Japan’s Deepest Train Station is Now Harder to Access

Japan’s Deepest Train Station is Now Harder to Access

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Roppongi Hills
Picture: yama1221 / PIXTA(ピクスタ)
How a hard-to-fix foreign elevator is forcing some passengers at this Tokyo Station to take the stairs (assuming they can).

The deepest train station in Tokyo – indeed, in all of Japan – is now a little harder to navigate. And it’ll be that way for the foreseeable future.

The station in question is Roppongi station and the related Oedo line. With seven basement floors and a depth of 42 meters under the surface, it’s Japan’s most buried train station. Its height almost rivals that of Kumamoto Castle, which stands at 44 meters. Traversing the levels by stairs will take you close to five minutes (going down, of course).

The accessibility issue started last month when the elevator between floors B1 and B5 broke. Given that the elevator spanned five floors, officials knew they had to fix it quickly.

There was only one problem: the elevator’s made by a non-Japanese company that has since left Japan. That means a long wait for parts.

The Tokyo Transportation Bureau scrambled to fix the pivotal elevator by using parts from the elevator connecting floors B5 to B7. That worked – but now the elevator between B5 and B7 is out of order. And officials say they don’t know when replacement parts will arrive.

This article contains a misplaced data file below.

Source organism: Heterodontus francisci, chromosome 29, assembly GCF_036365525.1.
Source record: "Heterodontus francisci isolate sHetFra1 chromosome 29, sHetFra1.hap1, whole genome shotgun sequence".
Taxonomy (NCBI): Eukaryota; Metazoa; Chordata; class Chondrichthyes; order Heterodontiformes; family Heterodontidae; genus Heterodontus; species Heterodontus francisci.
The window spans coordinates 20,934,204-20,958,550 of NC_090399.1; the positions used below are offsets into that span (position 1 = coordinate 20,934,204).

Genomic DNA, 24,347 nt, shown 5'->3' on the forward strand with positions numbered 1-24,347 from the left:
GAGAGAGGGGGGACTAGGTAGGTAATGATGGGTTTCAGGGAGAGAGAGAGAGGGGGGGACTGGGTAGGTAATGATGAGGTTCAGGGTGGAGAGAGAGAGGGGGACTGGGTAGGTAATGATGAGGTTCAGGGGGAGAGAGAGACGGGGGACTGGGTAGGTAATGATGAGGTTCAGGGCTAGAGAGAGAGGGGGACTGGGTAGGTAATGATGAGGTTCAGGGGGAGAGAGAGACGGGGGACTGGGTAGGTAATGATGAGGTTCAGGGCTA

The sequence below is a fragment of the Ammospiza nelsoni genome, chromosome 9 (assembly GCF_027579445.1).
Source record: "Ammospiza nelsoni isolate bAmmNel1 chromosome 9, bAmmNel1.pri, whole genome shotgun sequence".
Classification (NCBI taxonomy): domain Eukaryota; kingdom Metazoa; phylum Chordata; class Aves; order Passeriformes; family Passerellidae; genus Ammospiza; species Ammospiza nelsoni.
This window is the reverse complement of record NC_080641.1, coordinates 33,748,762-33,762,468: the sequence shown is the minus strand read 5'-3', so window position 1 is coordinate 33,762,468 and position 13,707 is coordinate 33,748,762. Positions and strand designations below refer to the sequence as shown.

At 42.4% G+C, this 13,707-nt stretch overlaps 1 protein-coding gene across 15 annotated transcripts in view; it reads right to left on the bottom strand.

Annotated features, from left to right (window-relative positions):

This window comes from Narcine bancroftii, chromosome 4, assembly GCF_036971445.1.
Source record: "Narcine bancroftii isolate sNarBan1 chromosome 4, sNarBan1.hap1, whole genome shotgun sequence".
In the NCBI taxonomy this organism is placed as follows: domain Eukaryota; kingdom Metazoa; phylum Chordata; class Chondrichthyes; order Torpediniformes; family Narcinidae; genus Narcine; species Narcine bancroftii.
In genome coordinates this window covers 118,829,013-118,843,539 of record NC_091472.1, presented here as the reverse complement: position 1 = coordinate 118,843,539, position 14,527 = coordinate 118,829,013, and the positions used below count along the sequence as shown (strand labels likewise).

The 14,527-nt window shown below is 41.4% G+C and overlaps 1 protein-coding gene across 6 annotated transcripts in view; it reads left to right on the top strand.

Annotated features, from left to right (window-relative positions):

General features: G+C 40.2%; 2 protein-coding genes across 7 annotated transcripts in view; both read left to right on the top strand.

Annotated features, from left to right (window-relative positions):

Fuji News Network interviewed a mom who called the situation “inconvenient” for anyone with a small child and a stroller.

The Tokyo Transportation Bureau is recommending that people who require elevator service to these floors take detour routes until the station can fix the elevator. Whenever that is.


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“日本一深い地下鉄駅”六本木駅で“故障”長引くワケ エレベーター直せず…困惑. FNN News

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Jay Allen

Jay is a resident of Tokyo where he works as a reporter for Unseen Japan and as a technial writer. A lifelong geek, wordsmith, and language fanatic, he has level N1 certification in the Japanese Language Proficiency Test (JLPT) and is fervently working on his Kanji Kentei Level 2 certification.

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